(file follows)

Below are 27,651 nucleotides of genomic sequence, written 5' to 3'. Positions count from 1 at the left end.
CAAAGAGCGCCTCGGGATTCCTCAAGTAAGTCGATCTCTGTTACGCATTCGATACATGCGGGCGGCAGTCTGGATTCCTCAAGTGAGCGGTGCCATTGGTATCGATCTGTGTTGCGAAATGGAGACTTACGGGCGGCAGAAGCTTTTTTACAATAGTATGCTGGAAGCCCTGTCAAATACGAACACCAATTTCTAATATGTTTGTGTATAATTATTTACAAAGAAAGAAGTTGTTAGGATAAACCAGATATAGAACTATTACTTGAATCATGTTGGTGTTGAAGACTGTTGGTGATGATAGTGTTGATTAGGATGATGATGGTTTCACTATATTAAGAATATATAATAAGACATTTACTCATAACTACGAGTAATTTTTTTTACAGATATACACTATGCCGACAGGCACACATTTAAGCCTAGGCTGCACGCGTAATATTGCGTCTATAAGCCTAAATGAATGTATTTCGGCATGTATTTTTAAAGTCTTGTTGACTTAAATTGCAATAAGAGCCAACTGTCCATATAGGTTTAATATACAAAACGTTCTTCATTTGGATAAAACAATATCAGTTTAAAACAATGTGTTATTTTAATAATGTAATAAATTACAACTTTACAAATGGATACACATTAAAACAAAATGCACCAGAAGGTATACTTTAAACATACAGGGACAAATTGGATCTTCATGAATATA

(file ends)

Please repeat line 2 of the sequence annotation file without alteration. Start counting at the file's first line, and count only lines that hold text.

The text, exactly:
CAAAGAGCGCCTCGGGATTCCTCAAGTAAGTCGATCTCTGTTACGCATTCGATACATGCGGGCGGCAGTCTGGATTCCTCAAGTGAGCGGTGCCATTGGTATCGATCTGTGTTGCGAAATGGAGACTTACGGGCGGCAGAAGCTTTTTTACAATAGTATGCTGGAAGCCCTGTCAAATACGAACACCAATTTCTAATATGTTTGTGTATAATTATTTACAAAGAAAGAAGTTGTTAGGATAAACCAGATATAGAACTATTACTTGAATCATGTTGGTGTTGAAGACTGTTGGTGATGATAGTGTTGATTAGGATGATGATGGTTTCACTATATTAAGAATATATAATAAGACATTTACTCATAACTACGAGTAATTTTTTTTACAGATATACACTATGCCGACAGGCACACATTTAAGCCTAGGCTGCACGCGTAATATTGCGTCTATAAGCCTAAATGAATGTATTTCGGCATGTATTTTTAAAGTCTTGTTGACTTAAATTGCAATAAGAGCCAACTGTCCATATAGGTTTAATATACAAAACGTTCTTCATTTGGATAAAACAATATCAGTTTAAAACAATGTGTTATTTTAATAATGTAATAAATTACAACTTTACAAATGGATACACATTAAAACAAAATGCACCAGAAGGTATACTTTAAACATACAGGGACAAATTGGATCTTCATGAATATA